Skip to Content

Books

The run-up to a giant leap

4 October 2003

12:00 AM

4 October 2003

12:00 AM

Ten Days to D-Day David Stafford

LittleBrown, pp.366, 20

World history is pitted with world wars. Last century was conceited enough to call its pair the First and Second. One of the turning-points of that Second was the Anglo-American landing in Normandy on 6 June 1944, of which the 60th anniversary falls next year.

David Stafford, a leading 20th-century historian (once a professor at Toronto), has got in early with a fine book on what the run-up to the landing felt like, both to the much-publicised high command and to far more junior combatants and civilians. He notes that the opposing generals, Eisenhower and Rommel, were both appointed on the same day, 15 January. He treats in some detail the ghastly quarrel between de Gaulle, on one side, and Churchill and Roosevelt on the other, that threatened to emasculate French resistance help to the landing, which turned out to be critical.

He keeps cross-cutting his visits to the staff stratosphere with accounts from a Wren cipher clerk working in a South Downs tunnel near Portsmouth, a Franco-Jewish communist in hiding in Paris, an imprisoned Norwegian newspaper editor, a private in the United States 82nd airborne division, a student at Caen, a private at Nantes, and a subaltern in the Regina Rifles. The private at Nantes had parents who lived in Auschwitz town, which gives an opening for indicating the horrors of the Holocaust, then raging at its worst. They cannot have failed to be aware of the camps — Birkenau, the women’s camp near Auschwitz, was bigger than Hyde Park — but seem to have taken them as part of the landscape, never commenting on them: silence under dictatorship is often the course of prudence.


Stafford writes appreciatively of the small town in western Canada from which his Regina Rifles subaltern, Glenn Dicken, came; one instance of the breadth of his grasp on social as well as military history. Through his numerous, brief case histories, his readers can take in what a vast co-operative effort the struggle against Nazism was.

One of his special subjects is the Special Operations Executive, and he includes a pair of SOE agents, Sydney Hudson and Sonia d’Artois of the ‘Headmaster’ circuit, who were working clandestinely round Le Mans. Hudson’s war autobiography, Undercover Operator, came out from Pen & Sword at Barnsley a few weeks ago, and covers the same ground in fuller detail. Stafford has talked to both of them, as he has talked to several of his sources; though many others are now dead. He gets across well the sense of growing tension on the English side of the Channel, culminating in the discovery of army camps empty because the men in them had gone away to fight, and the sense of uncertainty on the German side, where everyone knew the blow was coming, but nobody could find out when or where. Rommel took leave home, to spend his wife’s birthday, 6 June, with her in Germany.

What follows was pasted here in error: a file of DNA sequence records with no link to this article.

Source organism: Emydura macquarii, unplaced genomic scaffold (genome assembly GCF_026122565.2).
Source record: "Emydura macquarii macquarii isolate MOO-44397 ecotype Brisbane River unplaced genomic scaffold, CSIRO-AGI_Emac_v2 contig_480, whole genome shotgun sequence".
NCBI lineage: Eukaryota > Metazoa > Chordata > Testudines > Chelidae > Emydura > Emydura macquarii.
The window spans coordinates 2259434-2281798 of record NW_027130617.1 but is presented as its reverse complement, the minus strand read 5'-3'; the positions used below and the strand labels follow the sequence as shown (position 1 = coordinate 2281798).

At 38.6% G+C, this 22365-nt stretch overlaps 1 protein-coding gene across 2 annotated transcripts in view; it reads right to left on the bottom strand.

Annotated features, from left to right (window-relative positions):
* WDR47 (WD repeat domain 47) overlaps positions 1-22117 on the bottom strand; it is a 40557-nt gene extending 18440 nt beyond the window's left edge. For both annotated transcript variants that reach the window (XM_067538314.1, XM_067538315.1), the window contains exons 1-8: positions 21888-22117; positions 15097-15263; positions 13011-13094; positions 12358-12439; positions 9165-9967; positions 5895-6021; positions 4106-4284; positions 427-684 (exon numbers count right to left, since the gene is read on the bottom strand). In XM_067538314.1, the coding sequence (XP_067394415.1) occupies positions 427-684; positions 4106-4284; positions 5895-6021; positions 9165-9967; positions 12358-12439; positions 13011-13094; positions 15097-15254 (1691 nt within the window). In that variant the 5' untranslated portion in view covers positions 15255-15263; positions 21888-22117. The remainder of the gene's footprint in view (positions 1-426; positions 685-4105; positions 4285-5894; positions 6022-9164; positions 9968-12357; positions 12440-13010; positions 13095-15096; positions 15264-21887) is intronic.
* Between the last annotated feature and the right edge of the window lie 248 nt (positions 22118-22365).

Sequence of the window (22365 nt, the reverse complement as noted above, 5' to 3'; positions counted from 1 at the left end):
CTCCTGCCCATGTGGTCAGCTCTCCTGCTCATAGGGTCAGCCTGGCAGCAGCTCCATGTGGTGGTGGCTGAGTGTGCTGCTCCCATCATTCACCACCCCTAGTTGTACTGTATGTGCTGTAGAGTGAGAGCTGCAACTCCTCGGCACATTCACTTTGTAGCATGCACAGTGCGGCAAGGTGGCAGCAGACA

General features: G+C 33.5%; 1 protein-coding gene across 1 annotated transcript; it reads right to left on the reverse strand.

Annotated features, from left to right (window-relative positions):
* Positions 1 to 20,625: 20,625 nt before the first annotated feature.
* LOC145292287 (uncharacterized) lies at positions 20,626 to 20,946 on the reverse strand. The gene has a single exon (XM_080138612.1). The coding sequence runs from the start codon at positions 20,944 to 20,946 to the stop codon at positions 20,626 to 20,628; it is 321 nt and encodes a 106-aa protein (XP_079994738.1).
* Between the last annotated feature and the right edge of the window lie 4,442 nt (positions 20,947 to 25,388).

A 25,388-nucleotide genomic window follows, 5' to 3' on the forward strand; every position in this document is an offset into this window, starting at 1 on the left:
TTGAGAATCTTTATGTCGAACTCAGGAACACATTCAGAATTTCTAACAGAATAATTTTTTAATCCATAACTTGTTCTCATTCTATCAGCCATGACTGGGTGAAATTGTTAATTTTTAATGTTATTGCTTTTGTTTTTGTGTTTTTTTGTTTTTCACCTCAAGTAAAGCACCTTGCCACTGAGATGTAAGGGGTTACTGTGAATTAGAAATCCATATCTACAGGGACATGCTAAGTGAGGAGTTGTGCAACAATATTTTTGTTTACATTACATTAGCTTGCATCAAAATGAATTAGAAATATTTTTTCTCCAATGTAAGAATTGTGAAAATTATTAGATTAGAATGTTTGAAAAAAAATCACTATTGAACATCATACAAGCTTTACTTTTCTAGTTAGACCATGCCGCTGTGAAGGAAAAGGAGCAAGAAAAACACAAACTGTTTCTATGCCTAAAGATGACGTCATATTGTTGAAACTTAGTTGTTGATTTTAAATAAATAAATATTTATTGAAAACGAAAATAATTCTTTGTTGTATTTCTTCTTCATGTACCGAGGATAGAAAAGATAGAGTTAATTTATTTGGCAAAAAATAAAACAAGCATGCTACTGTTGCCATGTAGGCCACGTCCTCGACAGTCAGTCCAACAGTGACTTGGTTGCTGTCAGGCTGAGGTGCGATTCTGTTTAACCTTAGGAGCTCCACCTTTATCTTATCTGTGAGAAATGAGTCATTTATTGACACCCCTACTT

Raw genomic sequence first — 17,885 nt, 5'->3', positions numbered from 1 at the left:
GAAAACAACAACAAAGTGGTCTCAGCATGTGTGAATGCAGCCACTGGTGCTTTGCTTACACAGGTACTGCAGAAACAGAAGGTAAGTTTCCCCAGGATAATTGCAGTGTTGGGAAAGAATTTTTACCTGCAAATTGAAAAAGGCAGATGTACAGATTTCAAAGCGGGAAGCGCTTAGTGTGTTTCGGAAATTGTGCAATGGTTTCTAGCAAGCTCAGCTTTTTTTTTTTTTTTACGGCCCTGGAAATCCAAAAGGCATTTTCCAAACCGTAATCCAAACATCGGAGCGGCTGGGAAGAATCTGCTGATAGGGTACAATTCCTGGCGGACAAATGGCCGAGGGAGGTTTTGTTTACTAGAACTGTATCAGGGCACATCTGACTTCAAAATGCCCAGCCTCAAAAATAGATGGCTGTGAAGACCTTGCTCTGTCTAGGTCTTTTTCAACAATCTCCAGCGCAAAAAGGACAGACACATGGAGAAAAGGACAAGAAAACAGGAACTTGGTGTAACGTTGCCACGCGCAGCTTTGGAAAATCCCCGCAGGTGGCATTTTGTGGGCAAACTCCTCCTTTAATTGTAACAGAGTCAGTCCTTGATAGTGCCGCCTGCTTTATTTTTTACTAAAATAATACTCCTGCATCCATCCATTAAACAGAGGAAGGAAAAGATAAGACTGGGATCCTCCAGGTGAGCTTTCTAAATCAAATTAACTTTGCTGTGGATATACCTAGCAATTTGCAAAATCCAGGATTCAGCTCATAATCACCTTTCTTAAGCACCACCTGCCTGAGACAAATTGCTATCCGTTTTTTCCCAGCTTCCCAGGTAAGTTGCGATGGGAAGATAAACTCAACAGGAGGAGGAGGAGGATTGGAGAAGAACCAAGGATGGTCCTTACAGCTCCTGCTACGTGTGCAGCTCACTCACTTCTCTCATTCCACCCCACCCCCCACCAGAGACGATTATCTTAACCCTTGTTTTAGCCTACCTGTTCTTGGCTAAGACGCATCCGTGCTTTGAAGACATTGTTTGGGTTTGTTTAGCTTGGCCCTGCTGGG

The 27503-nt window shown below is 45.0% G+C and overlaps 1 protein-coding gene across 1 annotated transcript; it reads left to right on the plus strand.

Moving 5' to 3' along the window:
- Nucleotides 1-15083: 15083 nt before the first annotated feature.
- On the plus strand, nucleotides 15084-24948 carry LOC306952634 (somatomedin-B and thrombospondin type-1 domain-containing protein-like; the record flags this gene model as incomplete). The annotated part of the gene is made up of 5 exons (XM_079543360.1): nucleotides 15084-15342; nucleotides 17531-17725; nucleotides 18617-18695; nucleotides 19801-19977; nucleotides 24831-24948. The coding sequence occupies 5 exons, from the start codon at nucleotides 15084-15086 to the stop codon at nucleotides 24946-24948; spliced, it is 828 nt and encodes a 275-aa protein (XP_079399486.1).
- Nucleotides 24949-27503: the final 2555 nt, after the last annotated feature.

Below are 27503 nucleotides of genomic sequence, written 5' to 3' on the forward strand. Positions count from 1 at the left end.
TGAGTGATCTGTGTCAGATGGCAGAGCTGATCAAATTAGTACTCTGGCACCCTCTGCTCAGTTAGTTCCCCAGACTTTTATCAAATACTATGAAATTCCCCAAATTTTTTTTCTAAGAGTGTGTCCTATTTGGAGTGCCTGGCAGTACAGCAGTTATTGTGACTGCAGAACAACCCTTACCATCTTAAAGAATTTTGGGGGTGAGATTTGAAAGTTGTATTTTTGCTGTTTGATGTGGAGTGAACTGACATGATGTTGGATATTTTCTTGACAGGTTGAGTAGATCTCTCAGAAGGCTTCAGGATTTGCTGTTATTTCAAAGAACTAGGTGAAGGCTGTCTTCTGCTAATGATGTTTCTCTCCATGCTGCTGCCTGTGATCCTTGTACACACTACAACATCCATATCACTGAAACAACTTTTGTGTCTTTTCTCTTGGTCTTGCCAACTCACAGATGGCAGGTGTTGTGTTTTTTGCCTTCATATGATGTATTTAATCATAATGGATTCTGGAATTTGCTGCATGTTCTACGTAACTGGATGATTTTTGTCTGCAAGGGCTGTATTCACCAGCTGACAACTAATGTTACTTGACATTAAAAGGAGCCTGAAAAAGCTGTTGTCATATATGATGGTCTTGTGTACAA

Weather was decisive. The air ministry’s senior weather man, a 29-year-old civilian called Staggs, was made a group captain per saltum, so that he should have some gold braid on his cap, and pitched in with air chief marshals, generals and admirals to advise. He advised a day’s delay; Eisenhower granted it. Next day ‘Neptune’, the assault phase of ‘Overlord’, the main invasion, went ahead. We get some vivid glimpses of American parachutists’ troubles round Sainte Mère Eglise. Glenn Dicken led the first wave ashore at Courseulles, but was killed by a mortar bomb a few hours later. Peter Moen, the Norwegian editor, was quietly murdered by the Gestapo. De Gaulle, with an ill grace, let the French join in liberating their own country.

This first edition is spoiled by a run of floaters, readily remediable. To misdate the Crécy campaign by six years may only be a misprint. To have his Paris communist make his first sortie into the open on two different days, a few pages apart, may only be carelessness. But to mix up (twice) Gold, Juno and Sword beaches is, in a historian of operation ‘Neptune’, less readily forgivable; nor can there have been full moons both on 6 and on 20 June. A few minutes’ revision and the paperback will be ready in time to scoop the anniversary pool.


Show comments
Close